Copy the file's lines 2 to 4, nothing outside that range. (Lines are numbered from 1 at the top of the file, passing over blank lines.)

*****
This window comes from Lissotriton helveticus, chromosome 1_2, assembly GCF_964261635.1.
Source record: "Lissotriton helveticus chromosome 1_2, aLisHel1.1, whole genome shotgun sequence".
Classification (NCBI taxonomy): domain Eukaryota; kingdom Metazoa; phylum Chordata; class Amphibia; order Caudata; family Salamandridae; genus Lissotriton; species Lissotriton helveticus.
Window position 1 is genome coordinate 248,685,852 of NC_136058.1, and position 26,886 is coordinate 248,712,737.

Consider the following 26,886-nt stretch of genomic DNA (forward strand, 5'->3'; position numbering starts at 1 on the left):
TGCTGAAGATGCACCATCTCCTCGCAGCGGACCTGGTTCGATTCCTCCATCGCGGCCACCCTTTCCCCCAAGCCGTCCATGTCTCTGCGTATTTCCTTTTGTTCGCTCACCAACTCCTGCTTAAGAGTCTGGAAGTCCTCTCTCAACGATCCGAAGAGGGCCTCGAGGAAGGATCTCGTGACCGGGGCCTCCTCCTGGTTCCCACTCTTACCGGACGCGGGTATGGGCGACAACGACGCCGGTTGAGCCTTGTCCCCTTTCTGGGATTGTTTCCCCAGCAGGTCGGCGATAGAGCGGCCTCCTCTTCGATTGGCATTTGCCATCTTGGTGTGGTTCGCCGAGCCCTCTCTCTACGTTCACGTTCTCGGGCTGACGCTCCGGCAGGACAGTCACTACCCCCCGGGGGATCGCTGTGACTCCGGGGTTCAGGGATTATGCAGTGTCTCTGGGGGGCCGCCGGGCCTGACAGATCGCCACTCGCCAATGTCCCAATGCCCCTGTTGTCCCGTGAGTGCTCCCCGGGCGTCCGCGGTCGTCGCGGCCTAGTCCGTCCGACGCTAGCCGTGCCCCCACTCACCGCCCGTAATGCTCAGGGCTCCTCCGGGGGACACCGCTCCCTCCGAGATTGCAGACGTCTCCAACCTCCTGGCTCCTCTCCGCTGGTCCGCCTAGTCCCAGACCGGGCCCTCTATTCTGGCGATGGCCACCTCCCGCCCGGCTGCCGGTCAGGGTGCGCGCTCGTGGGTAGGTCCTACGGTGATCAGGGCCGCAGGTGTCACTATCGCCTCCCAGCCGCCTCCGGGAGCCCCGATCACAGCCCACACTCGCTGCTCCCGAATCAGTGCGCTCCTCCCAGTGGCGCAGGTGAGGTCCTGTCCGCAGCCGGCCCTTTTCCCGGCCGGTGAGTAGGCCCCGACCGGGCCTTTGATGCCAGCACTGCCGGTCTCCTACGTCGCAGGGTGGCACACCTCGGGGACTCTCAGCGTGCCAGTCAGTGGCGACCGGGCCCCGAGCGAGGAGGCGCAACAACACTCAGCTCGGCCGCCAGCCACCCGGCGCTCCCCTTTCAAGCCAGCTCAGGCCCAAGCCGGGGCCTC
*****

Source record: "Lissotriton helveticus chromosome 1_2, aLisHel1.1, whole genome shotgun sequence".
Classification (NCBI taxonomy): domain Eukaryota; kingdom Metazoa; phylum Chordata; class Amphibia; order Caudata; family Salamandridae; genus Lissotriton; species Lissotriton helveticus.
Window position 1 is genome coordinate 248,685,852 of NC_136058.1, and position 26,886 is coordinate 248,712,737.